Interesting question. Video sharing makes video more relevant; everyone expects to see it when they read about something now, and the sharing of it enforces its relevance and it becomes a virtuous cycle, of sharing, expectation and creation. There are challenges with it as well, namely, that any media (video, text, etc.) when not fully consumed but shared, can be a vehicle for misinformation. What I like about video is it’s harder to lie with it. For the most part, seeing is believing.
What are your predictions on the role of video technologies and their impact on fake News Marketing? How does Stringr identify fake news streaming?
Stringr takes authenticity very seriously, and not to get into the weeds too much, but we have both technology and real people vetting the videos we are sharing with our partners, to confirm it is indeed real.
What startups in the MarTech ecosystem are you watching/keen on right now?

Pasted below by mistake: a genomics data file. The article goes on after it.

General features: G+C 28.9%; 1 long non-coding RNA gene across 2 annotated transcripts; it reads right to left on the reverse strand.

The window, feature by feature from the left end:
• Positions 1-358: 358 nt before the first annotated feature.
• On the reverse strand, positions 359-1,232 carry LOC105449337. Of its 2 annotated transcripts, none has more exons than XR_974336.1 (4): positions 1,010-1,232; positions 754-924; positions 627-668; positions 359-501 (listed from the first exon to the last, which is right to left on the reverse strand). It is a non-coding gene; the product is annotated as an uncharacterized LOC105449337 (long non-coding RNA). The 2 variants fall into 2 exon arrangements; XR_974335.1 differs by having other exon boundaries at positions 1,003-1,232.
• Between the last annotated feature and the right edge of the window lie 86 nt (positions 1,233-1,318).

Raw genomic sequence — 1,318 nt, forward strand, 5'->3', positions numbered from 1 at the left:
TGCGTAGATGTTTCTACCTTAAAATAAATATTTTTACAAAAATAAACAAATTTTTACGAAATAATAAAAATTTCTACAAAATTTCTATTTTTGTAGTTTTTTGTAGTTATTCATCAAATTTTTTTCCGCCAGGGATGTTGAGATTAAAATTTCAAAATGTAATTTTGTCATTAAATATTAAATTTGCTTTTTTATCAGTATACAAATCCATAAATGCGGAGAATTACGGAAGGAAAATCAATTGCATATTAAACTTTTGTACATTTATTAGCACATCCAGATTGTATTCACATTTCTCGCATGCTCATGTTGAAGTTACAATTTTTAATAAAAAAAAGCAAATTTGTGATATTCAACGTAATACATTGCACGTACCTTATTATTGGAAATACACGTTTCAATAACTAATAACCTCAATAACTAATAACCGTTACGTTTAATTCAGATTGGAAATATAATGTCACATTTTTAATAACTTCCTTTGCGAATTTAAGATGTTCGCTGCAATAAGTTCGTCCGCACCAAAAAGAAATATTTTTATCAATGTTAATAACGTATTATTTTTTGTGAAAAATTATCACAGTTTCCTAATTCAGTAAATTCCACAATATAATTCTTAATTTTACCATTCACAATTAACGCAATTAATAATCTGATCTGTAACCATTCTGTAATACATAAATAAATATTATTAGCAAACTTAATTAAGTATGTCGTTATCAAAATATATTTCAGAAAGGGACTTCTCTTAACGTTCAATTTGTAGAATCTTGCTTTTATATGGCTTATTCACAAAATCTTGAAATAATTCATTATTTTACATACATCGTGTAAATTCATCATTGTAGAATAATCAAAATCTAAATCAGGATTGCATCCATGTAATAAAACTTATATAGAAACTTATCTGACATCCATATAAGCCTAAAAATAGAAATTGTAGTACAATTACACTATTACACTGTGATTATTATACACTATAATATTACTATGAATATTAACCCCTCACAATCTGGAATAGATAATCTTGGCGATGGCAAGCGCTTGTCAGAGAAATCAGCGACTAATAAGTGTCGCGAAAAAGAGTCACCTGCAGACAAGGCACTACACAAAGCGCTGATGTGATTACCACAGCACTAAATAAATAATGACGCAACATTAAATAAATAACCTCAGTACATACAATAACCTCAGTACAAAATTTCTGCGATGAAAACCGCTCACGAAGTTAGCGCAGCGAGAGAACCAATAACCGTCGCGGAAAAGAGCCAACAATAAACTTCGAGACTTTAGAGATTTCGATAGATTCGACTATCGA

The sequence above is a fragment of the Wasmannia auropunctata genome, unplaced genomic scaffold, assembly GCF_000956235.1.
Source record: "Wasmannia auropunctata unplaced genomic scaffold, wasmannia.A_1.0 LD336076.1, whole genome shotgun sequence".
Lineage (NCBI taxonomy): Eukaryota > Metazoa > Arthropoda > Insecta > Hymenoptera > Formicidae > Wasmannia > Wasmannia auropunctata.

Our team recently partnered with online video platform Brightcove. We’ve enjoyed following the company’s journey as they’ve developed their platform and capabilities over the past few years and are excited to continue our work alongside the best players in the industry.
What tools does your marketing stack consist of in 2018?
Would you tell us about your standout digital campaign?
A little over a year ago, we launched our end-to-end video production suite. It occurred to us that the best way to demonstrate how valuable the suite could be would be to use it ourselves to produce our own original content. This ended up killing three birds with one stone — we learned the benefits of our platform firsthand, we were able to demonstrate the capabilities to our customers, and we ended up with our own destination news property. Success, in this case, was not measured by a hard metric, but instead the feedback and validation we received from customers when they saw what could be produced so quickly using our technology.
How do you prepare for an AI-centric world as a business leader?
I think the way to prepare is to keep an eye on what tasks should be automated and what shouldn’t. I work in media and so most often it takes a real human being to make necessary editorial judgements. On the other side, there are places where automation should be welcome, so those real humans at Stringr and my partners can do their job with the most information with the highest degree of efficiency.